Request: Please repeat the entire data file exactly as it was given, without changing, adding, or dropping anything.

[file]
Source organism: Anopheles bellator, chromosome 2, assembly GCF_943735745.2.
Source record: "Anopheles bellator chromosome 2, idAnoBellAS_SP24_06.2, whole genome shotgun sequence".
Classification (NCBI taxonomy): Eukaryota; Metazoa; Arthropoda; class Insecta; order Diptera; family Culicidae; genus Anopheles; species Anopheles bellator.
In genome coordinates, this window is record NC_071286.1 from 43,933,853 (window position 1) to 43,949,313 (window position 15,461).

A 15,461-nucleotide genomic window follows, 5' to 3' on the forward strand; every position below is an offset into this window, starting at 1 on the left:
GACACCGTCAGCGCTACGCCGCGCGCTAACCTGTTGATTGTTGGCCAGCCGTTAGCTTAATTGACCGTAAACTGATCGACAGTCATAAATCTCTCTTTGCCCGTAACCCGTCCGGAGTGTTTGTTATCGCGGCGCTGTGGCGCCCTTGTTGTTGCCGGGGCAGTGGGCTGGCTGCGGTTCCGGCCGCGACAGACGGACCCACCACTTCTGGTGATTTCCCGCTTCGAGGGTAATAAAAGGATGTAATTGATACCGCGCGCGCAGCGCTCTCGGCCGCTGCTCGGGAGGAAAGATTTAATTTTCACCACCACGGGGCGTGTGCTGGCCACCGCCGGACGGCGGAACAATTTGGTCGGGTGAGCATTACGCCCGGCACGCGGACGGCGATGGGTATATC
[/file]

Source organism: Anopheles bellator, chromosome 2, assembly GCF_943735745.2.
Source record: "Anopheles bellator chromosome 2, idAnoBellAS_SP24_06.2, whole genome shotgun sequence".
Classification (NCBI taxonomy): Eukaryota; Metazoa; Arthropoda; class Insecta; order Diptera; family Culicidae; genus Anopheles; species Anopheles bellator.
In genome coordinates, this window is record NC_071286.1 from 43,933,853 (window position 1) to 43,949,313 (window position 15,461).

A 15,461-nucleotide genomic window follows, 5' to 3' on the forward strand; every position below is an offset into this window, starting at 1 on the left:
GACACCGTCAGCGCTACGCCGCGCGCTAACCTGTTGATTGTTGGCCAGCCGTTAGCTTAATTGACCGTAAACTGATCGACAGTCATAAATCTCTCTTTGCCCGTAACCCGTCCGGAGTGTTTGTTATCGCGGCGCTGTGGCGCCCTTGTTGTTGCCGGGGCAGTGGGCTGGCTGCGGTTCCGGCCGCGACAGACGGACCCACCACTTCTGGTGATTTCCCGCTTCGAGGGTAATAAAAGGATGTAATTGATACCGCGCGCGCAGCGCTCTCGGCCGCTGCTCGGGAGGAAAGATTTAATTTTCACCACCACGGGGCGTGTGCTGGCCACCGCCGGACGGCGGAACAATTTGGTCGGGTGAGCATTACGCCCGGCACGCGGACGGCGATGGGTATATC